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The myth of more medicine and better health

Op-ed: Less medicine equals better health.

Maryland is the only state testing an "all payer" model for Medicare insurance payments. This model pays hospitals a fixed amount for each patient, in contrast to standard fee-for-service payments for each test or doctor's visit. A recent report in the New England Journal of Medicine showed Maryland's experiment has resulted in a 26 percent drop in infections, surgical errors and other preventable conditions. The model's success is counter-intuitive and throws into question our belief that more medicine means better health.

It is not surprising that we believe more medicine is always better; modern medicine has saved countless lives. Killer diseases like smallpox, measles and tetanus have been so effectively prevented by vaccines that we easily forget some still exist. Immediate care for a heart attack can return a person to health with a long life. The same is true for antibiotics, ICU care of critically ill patients and surgery for traumatic injuries. The brilliance of these and other breakthroughs makes us trust and believe that medicine always makes things better.

However, a new field has developed studying how medical care can result in more harm than benefit, known as medical overuse. Research on overuse is coming from traditional bastions of medicine, Oxford University, Dartmouth, the Mayo Clinic, Harvard and locally, Johns Hopkins and the University of Maryland.

Overuse is not a recent phenomenon. The past is full of examples of overuse that we have labeled bad science, ignoring the potential lessons for modern medicine. In the middle ages, physicians bled patients with leeches and dosed them with mercury. Although we scoff now, these were accepted practices. Oliver Wendell Holmes bucked convention in 1860 at the Massachusetts Medical Society when he stated "if the whole material medica, as now used, could be sunk to the bottom of the sea, it would be better for mankind — and all the worse for the fishes." More recently discarded practices include thalidomide for nausea in pregnancy after it led to thousands of babies with massively deformed arms or legs in the 1950s. Likewise, the female hormone estrogen was widely used by older women in the 1990s until a randomized-controlled trial showed it increased cancer and heart disease (akin to current use of the male hormone testosterone, which has similar possible harms). These examples are obvious in retrospect, but the true benefit and harms of treatment are often not clear in the present.

Recent studies have shown that common back or knee surgery as well as many blood transfusions are worse for patients, yet they are still frequently done. Studies have found up to one third of medical services may be unnecessary. Currently most patients experience unnecessary care such as antibiotics for the common cold or overaggressive treatment of diabetes, leading to sometimes fatal hypoglycemia. These harmful practices continue because our disease focused culture encourages doing more. Doctors and hospitals are generally paid for each test, visit or procedure without regard to whether they are keeping patients healthy. Doctors often know treatment is unnecessary but believe it is what patients desire or that unnecessary tests and treatments protect them from lawsuits. Finally, even the scientific literature is biased toward publication of positive results (instead of studies showing what does not work).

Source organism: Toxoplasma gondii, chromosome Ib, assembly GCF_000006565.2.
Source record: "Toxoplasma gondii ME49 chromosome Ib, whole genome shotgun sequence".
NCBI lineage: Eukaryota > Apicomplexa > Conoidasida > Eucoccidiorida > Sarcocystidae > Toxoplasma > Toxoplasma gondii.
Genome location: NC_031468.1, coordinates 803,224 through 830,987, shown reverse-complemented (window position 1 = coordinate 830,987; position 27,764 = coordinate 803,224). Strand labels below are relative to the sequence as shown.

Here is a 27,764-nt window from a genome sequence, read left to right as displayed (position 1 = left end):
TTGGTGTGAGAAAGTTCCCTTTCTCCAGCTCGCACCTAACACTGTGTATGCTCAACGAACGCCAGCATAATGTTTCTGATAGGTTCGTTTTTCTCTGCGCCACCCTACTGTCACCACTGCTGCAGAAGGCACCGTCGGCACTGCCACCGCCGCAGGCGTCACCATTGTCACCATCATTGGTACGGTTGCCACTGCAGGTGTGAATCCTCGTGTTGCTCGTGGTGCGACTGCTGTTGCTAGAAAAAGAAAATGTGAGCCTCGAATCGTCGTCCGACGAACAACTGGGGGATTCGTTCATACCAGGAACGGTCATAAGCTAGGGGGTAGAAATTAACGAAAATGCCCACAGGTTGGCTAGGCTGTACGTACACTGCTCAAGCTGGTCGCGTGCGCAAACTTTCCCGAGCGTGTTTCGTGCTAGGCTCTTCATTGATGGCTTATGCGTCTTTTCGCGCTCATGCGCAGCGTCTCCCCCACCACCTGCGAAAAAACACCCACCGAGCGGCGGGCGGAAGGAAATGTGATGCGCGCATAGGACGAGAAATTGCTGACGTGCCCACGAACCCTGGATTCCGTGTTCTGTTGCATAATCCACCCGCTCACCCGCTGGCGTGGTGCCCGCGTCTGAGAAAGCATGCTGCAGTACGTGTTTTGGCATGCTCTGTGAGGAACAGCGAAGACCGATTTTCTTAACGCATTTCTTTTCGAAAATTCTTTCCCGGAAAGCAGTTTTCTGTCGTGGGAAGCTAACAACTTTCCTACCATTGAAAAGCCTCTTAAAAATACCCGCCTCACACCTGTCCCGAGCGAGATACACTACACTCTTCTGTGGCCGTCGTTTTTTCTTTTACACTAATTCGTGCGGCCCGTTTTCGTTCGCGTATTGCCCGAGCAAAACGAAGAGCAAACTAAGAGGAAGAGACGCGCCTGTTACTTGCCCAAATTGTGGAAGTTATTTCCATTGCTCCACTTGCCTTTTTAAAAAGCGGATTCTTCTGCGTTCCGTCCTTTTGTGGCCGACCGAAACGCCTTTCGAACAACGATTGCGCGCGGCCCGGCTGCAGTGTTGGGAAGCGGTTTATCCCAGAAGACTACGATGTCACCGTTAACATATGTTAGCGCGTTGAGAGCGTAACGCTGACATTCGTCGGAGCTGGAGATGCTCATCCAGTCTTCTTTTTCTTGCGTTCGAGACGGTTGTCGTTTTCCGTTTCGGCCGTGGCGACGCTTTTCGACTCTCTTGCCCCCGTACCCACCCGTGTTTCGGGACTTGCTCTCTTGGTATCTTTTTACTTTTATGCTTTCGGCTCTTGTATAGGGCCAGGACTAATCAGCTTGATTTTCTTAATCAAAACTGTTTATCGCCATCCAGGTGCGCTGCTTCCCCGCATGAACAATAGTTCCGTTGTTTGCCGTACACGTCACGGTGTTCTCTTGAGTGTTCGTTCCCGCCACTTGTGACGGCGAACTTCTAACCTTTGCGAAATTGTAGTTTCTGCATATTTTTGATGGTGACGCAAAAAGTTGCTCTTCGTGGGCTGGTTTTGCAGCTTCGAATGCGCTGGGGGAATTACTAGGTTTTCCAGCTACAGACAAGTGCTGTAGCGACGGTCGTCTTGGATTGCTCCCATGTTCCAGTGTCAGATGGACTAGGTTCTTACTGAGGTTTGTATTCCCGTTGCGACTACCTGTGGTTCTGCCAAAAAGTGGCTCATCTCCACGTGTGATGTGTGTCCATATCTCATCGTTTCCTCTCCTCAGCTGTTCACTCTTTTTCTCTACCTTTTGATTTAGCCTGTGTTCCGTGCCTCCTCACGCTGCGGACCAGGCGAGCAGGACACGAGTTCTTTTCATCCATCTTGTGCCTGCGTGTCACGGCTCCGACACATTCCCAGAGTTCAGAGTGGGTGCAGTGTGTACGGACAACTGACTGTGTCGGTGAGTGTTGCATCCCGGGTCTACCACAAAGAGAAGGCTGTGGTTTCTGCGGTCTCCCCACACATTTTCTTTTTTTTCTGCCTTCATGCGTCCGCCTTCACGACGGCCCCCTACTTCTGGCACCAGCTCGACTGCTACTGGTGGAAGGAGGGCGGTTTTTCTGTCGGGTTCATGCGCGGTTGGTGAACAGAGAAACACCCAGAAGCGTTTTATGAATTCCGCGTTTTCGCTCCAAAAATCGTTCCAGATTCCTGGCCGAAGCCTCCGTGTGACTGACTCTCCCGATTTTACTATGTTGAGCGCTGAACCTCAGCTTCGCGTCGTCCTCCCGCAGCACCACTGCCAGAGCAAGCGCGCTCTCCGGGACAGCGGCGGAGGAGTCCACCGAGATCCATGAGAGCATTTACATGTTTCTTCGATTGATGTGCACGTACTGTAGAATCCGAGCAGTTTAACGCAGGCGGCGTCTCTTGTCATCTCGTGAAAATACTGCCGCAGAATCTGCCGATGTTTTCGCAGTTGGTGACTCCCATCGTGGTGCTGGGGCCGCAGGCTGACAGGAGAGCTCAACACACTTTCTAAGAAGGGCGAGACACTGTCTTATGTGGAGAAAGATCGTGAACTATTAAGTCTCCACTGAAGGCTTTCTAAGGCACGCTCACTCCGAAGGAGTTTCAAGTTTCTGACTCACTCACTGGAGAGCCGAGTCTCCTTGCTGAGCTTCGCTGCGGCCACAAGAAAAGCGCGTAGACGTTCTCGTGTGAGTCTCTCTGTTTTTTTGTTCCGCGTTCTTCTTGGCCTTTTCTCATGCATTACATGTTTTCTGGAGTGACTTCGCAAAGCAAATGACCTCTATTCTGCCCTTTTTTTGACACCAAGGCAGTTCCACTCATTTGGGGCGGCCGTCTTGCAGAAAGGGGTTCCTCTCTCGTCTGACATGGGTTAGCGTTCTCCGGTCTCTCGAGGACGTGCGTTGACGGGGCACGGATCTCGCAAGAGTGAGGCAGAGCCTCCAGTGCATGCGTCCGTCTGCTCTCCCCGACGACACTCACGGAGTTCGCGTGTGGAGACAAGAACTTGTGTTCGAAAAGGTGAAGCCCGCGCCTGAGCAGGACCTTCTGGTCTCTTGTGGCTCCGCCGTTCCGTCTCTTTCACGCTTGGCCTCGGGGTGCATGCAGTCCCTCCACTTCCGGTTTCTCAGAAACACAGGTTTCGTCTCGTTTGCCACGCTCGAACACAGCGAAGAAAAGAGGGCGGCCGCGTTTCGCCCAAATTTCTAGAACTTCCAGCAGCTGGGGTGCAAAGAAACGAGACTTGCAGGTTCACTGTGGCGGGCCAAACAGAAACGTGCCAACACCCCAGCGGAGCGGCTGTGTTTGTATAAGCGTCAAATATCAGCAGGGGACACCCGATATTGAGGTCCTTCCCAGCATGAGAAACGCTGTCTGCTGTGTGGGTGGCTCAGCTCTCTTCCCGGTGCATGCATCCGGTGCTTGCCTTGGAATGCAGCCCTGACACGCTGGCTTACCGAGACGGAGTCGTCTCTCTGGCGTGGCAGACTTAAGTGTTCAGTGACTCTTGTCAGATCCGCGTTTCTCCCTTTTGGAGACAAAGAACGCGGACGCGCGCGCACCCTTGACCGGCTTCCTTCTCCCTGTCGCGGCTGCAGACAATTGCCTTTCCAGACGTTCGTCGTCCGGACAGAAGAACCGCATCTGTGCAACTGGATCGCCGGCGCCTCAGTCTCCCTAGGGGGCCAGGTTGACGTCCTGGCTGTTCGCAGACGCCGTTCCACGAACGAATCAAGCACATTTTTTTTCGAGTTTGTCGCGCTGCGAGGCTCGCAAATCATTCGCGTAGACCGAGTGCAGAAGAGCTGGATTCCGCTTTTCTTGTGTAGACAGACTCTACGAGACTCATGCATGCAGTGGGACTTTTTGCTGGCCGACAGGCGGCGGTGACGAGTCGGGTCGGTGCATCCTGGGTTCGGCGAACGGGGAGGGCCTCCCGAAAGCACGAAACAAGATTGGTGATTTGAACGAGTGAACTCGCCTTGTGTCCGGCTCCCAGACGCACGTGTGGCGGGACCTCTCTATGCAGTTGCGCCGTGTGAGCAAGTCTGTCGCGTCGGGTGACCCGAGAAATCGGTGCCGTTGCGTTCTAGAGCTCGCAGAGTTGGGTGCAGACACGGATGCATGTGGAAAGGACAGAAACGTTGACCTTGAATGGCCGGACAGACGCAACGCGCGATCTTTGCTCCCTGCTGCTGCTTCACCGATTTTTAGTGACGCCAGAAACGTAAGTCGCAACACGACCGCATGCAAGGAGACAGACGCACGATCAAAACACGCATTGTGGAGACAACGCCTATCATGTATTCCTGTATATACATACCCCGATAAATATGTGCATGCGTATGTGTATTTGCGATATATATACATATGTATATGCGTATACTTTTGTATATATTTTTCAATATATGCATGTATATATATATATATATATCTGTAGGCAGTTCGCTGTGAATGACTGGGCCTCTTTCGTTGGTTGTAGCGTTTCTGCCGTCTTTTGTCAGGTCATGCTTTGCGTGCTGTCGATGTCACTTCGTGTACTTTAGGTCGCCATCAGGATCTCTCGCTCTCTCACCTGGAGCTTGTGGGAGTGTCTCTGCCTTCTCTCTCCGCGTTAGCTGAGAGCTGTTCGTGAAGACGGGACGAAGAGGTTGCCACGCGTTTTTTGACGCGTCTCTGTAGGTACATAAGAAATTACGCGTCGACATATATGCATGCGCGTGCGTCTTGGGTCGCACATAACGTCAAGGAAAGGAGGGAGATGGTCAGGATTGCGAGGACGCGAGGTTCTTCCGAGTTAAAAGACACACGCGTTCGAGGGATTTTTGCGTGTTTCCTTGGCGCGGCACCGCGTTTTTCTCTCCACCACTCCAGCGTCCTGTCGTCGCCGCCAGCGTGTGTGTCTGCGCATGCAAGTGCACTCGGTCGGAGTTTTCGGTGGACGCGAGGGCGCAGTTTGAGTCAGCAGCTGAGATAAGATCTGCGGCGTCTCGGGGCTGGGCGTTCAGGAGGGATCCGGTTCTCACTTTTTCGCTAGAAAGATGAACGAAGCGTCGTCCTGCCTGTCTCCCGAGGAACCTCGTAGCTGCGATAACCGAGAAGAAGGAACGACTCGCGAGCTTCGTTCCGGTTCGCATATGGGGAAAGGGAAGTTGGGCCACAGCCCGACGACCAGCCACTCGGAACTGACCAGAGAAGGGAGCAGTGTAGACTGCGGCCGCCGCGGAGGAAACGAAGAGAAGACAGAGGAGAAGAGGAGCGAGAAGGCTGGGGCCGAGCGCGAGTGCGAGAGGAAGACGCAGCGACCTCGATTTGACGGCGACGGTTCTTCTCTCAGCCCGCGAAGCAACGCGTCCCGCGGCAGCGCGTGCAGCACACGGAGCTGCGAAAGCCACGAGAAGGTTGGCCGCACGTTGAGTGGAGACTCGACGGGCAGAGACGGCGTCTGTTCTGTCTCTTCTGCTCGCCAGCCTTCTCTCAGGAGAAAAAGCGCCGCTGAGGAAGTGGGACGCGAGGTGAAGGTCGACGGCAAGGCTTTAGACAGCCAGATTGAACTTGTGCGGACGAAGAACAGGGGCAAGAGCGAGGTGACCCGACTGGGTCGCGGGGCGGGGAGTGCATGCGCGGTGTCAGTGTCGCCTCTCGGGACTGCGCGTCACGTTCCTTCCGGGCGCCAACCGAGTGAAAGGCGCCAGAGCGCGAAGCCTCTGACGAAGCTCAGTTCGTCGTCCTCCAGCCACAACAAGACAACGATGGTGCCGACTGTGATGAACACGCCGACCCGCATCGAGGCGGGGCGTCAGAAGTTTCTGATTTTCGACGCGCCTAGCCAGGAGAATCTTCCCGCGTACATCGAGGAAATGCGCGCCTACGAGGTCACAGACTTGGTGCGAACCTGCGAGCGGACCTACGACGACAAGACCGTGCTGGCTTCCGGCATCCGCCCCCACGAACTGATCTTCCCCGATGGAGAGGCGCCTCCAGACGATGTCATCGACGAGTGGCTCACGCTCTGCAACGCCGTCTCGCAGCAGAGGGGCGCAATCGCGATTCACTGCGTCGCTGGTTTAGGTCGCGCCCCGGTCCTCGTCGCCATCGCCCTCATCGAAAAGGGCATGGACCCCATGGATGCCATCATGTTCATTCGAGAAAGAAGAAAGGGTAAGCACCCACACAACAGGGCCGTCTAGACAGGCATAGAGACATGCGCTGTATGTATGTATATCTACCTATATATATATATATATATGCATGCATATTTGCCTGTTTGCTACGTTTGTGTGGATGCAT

Although there are many factors promoting overuse, there are a few things clinicians and patients can do to limit unnecessary care. Clinicians can educate themselves to the problem of overuse and become more thoughtful in how they use tests and treatments. Physician groups have determined lists of over 250 current practices that should not be done. The British Medical Journal has a section "Too Much Medicine" and JAMA Internal Medicine has a "Less is More" section, including a yearly clinician "update" on practices to reconsider. Physician groups educate on "Right Care" or "High-Value Care." Likewise, it is important for patients to educate themselves. Consumer Reports has a Choosing Wisely series for patients describing key types of care to avoid, and books by the Dartmouth primary care doctor Gilbert Welch or journalist Shannon Brownlee are readable and informative.

The growing awareness that medicine can do too much and harm patients is a fundamental change that will improve medicine. The Maryland all payer model is an advance that provides the right environment for clinicians and patients to advocate for the best medical care that avoids the harms of excess.

Dan Morgan is an infectious disease physician who serves as hospital epidemiologist at the Veterans Affairs (VA) Maryland Healthcare System; he is also an associate professor in the Department of Epidemiology and Public Health at the University of Maryland School of Medicine and visiting fellow at the Center For Disease Dynamics, Economics and Policy in Washington, DC. He works on issues of medical overuse including a recent Research Agenda for Overuse in the BMJ and yearly Updates on medical overuse in JAMA Internal Medicine. His email is dmorgan@epi.umaryland.edu.

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